Perhaps the largest cultural resistance is the fact that you are doing something to your body that you got from your parents (same stigma some people have towards piercing or tatoos). But that's not a big thing anymore.

by Harry Takeuchi rate this post as useful

Re: FtM Gaijin 2012/2/1 16:31
In Japan as elsewhere some men are naturally feminine, some women are naturally masculine and some are of an indeterminate sex. Most people look at them but don't wonder what their gender is.

No one in Japan knows you so come in and be the person you are in your heart and mind.
by Monkey see (guest) rate this post as useful

Re: FtM Gaijin 2012/2/2 08:17
I many a time find myself wondering the same things. As I myself see myself outside of the gender constraints. This summer I am in fact going to Japan but an going to be outwardly feminine. There is a part of me slightly regretting this decision but I am only 18 and I don't have the means in which to properly express myself. I think many of the comments above are very right to say that Japanese people are fairly accepting of the LGBT group. and that you should definetly just be yourself :3

Be true to who you are and everything will be fine.
by EvilCrash rate this post as useful

Re: FtM Gaijin 2012/2/6 03:30
I feel that we should stop putting so much emphasis on who a person is based off of gender. You are who you are, why should we change our selves to fit into a box. The idea of constrained gender roles and stereotypes about how you should be is a bit dangerous and unfair for both men and women. Why can't we just find a balance and just accept ourselves for who we are?
Why can't everyone else?
by K (guest) rate this post as useful

Re: FtM Gaijin 2012/2/6 07:33
again, thanks for the replies! Much appreciated. Another quick question: Onsen! I'm guessing I should void it at all costs?

Also, I should probably not get involved with any girls while I'm there, huh? :P
by RJDawson rate this post as useful

Re: FtM Gaijin 2012/2/6 11:22
Ryan,

Another quick question: Onsen! I'm guessing I should void it at all costs?

I guess it all depends on how far you have transitioned. You would have to use the women's baths, so you (and the people around you) might not feel comfortable if, for example, you have a beard or otherwise masculine appearance. There's always the option of private "kashikiri" onsen at some places, which you can sometimes reserve for an hour or so.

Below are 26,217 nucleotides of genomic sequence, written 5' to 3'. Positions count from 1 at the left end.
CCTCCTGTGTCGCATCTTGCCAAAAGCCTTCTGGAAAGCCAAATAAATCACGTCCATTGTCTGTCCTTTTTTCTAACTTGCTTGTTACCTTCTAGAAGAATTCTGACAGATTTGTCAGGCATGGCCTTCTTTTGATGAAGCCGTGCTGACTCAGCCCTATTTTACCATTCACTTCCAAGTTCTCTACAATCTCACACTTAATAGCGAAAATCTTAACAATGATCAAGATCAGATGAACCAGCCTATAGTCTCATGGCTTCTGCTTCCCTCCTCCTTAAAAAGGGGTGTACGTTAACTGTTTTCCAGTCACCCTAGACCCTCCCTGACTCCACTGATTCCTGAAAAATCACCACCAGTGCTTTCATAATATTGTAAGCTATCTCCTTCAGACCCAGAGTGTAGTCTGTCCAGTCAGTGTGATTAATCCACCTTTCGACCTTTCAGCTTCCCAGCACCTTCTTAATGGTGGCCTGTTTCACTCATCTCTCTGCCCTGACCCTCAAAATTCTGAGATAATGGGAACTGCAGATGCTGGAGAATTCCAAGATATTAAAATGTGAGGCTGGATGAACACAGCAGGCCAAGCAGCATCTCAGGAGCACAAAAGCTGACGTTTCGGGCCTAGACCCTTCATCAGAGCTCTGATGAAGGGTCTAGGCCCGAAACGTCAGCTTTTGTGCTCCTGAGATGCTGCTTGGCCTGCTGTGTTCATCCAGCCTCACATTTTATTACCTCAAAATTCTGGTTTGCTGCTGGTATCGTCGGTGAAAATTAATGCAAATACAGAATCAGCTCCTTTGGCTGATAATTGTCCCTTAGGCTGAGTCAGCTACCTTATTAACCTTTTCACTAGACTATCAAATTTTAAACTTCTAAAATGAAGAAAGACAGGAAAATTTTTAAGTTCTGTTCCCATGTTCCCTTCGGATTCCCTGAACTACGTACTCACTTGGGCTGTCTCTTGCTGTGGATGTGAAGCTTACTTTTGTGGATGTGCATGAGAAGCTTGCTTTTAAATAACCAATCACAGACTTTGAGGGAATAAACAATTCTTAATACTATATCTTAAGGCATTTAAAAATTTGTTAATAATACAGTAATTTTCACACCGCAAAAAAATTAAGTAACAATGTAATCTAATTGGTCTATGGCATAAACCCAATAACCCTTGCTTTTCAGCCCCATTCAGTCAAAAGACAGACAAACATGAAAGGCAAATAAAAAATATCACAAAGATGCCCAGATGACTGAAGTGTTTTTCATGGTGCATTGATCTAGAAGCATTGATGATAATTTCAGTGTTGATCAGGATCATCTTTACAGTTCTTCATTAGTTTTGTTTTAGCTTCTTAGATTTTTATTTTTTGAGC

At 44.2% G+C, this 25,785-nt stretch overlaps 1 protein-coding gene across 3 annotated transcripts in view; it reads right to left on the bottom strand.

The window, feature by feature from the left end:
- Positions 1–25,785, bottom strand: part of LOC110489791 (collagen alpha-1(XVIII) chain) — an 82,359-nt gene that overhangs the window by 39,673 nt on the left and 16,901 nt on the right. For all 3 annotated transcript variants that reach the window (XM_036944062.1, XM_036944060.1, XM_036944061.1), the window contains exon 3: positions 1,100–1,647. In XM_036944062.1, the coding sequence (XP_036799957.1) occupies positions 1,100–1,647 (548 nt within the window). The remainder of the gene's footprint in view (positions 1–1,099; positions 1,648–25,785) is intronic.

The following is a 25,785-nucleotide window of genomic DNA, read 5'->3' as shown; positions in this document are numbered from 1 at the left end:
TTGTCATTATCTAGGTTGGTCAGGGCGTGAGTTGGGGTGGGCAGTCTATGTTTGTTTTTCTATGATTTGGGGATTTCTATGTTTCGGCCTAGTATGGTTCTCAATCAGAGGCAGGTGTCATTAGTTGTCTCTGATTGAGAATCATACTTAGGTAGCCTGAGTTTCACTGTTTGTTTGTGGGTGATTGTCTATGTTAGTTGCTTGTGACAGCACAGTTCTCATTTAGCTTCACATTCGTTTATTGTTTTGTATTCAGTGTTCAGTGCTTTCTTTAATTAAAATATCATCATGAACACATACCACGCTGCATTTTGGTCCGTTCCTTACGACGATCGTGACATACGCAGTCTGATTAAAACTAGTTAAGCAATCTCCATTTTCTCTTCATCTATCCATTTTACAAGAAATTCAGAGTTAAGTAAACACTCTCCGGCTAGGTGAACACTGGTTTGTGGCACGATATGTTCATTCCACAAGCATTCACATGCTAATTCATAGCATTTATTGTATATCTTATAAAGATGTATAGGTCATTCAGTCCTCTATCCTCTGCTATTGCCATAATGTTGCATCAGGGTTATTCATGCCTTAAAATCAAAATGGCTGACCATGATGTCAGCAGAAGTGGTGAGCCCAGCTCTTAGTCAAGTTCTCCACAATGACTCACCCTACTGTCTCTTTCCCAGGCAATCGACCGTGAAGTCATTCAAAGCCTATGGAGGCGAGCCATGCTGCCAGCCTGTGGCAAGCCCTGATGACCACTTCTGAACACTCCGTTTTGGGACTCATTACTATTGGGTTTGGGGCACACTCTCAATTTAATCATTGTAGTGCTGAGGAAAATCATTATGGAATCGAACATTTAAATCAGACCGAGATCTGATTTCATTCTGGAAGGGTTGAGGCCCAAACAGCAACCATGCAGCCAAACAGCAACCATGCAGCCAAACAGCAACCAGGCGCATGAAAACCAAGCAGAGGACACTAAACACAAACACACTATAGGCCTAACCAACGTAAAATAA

Also, I should probably not get involved with any girls while I'm there, huh? :P

I don't see why you need to behave any differently while in Japan.
by Dave in Saitama (guest) rate this post as useful

Re: FtM Gaijin 2012/2/8 07:25
in terms of meeting girls:

I have an F2M friend who spend a number of years in Japan and has had a number of girlfriends there. He has only had top surgery.

I think, as with most places in the world, its just a matter of finding the right person, regardless of your physical gender. Just be honest from the start and it shouldnt be a problem
by Seratone rate this post as useful

Re: FtM Gaijin 2012/2/8 08:15
You should read this article:
http://www.smh.com.au/articles/2003/05/02/1051382096188.html
This was 2003. There are more information about this on the web.

I think it might be best if you try to find out as much as you can from actual Japanese transsexuals regarding communal bathing and so on.

Very best of luck on your journey!
by Tama (guest) rate this post as useful

Re: FtM Gaijin 2012/2/8 09:58
I found that many japanese people dont really see any difference between homosexuality and transgender. to most people gay means a man behaving effeminately etc or visa versa so you may find that people are more understanding than you expect. certainly on television etc transgender and transvestism is more visible than just homosexuality. I feel much more masculine than many straight japanese men but that makes it harder to explain I am gay, the assumption is I am hiding my true effeminate "gay" side which just is not true. Good luck you will be fine, of course dont deny yourself the chance to all in love.
by skyman (guest) rate this post as useful

Re: FtM Gaijin 2012/7/2 09:16
I'm FtM as well, and have had no problem in onsen. Just keep your mini towel close, and you'll be fine. No need to go to the girl's side. I think it would be way more uncomfortable over there.
by JRV (guest) rate this post as useful